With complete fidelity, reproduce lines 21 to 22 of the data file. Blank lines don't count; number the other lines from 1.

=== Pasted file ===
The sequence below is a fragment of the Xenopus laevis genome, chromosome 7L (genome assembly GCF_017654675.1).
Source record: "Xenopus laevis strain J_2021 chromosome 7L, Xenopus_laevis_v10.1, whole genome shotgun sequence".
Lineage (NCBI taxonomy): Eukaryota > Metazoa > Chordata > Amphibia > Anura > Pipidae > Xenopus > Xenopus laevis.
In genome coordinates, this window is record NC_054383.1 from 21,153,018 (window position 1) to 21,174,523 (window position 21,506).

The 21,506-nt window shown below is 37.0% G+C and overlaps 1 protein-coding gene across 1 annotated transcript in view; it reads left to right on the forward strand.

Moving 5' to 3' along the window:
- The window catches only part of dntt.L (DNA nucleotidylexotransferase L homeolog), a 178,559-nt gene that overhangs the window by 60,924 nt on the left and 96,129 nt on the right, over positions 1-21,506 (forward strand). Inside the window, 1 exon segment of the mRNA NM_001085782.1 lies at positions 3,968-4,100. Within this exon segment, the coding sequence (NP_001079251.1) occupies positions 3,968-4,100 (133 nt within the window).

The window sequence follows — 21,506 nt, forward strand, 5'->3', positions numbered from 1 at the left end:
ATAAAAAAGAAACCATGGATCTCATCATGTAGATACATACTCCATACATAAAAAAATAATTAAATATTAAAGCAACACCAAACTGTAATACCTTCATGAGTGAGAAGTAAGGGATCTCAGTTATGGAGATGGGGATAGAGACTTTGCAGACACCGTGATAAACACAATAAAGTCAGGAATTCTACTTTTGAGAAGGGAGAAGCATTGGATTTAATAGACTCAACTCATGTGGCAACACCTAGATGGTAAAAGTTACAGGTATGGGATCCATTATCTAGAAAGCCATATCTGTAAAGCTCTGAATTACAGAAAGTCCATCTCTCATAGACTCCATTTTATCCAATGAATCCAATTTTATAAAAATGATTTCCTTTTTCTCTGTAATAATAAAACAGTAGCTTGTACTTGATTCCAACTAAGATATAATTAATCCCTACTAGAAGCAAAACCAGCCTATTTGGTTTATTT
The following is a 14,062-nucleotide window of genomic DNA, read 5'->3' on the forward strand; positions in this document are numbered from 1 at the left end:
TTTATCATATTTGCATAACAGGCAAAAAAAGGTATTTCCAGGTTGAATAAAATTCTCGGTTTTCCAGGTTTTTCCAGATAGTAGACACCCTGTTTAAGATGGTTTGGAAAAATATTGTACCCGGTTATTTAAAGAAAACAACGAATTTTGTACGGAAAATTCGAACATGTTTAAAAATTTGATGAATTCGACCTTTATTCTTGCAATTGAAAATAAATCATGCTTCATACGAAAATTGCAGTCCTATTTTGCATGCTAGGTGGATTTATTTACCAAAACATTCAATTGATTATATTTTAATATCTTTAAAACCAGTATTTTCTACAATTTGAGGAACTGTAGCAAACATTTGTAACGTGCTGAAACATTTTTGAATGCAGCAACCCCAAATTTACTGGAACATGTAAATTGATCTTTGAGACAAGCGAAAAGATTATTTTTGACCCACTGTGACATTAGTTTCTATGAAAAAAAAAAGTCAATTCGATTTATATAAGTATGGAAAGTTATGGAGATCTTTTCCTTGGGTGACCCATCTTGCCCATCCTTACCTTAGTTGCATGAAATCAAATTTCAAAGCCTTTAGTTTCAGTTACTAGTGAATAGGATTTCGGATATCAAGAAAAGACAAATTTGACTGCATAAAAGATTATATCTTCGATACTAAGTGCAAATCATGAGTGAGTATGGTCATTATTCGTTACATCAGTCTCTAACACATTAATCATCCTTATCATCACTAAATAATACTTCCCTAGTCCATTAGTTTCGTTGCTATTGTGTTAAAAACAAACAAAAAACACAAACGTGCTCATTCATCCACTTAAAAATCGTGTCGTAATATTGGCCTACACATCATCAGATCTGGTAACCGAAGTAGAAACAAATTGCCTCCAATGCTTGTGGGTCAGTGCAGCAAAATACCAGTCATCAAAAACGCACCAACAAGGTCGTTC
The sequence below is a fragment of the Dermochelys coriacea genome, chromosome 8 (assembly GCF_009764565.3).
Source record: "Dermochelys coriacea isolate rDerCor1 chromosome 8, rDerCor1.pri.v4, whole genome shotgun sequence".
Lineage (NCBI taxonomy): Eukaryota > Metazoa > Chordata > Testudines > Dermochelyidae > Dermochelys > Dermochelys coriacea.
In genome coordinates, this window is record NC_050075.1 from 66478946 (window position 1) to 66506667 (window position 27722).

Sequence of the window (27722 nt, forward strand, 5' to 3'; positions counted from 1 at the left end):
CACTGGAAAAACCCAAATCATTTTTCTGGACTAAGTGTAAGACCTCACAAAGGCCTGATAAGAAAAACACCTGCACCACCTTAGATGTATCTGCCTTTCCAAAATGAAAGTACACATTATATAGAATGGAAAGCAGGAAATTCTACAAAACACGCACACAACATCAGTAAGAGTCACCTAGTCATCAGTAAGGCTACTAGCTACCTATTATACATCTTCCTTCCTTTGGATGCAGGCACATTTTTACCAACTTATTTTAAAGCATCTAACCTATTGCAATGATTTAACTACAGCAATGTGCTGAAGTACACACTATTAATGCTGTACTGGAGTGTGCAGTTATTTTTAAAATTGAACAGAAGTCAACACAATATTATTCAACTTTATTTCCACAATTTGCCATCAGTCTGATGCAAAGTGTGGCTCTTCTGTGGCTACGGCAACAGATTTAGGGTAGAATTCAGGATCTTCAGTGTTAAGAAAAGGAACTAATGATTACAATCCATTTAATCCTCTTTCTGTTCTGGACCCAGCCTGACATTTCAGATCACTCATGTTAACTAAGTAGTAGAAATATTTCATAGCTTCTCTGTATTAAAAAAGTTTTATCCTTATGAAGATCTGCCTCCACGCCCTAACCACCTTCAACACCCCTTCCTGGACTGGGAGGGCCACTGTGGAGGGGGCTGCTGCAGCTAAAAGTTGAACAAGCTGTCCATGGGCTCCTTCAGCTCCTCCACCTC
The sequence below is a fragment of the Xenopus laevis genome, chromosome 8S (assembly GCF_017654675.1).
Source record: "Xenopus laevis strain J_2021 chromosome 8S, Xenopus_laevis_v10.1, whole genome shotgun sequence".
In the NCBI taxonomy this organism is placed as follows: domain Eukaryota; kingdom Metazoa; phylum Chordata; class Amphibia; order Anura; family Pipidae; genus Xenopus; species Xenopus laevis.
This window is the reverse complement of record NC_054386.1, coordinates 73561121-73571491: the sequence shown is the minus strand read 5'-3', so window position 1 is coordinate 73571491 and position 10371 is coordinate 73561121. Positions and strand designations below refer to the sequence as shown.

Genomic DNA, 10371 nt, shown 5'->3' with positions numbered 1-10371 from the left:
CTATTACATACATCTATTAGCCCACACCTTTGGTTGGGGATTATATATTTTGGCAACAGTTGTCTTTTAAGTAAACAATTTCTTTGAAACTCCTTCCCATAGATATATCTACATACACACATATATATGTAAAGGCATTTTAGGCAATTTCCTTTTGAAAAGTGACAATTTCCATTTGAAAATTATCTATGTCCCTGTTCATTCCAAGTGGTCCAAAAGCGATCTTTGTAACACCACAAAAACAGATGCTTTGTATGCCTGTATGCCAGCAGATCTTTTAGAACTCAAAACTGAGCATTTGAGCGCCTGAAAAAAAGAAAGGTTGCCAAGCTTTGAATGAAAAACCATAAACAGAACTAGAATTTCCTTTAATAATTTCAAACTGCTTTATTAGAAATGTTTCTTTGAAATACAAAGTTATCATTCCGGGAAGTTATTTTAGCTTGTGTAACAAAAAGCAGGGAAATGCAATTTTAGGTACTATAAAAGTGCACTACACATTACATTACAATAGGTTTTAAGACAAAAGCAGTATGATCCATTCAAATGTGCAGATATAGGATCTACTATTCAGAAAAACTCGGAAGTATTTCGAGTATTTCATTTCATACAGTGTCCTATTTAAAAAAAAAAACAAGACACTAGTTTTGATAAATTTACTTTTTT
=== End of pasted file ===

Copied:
This window is the reverse complement of record NC_054386.1, coordinates 73561121-73571491: the sequence shown is the minus strand read 5'-3', so window position 1 is coordinate 73571491 and position 10371 is coordinate 73561121. Positions and strand designations below refer to the sequence as shown.

Genomic DNA, 10371 nt, shown 5'->3' with positions numbered 1-10371 from the left: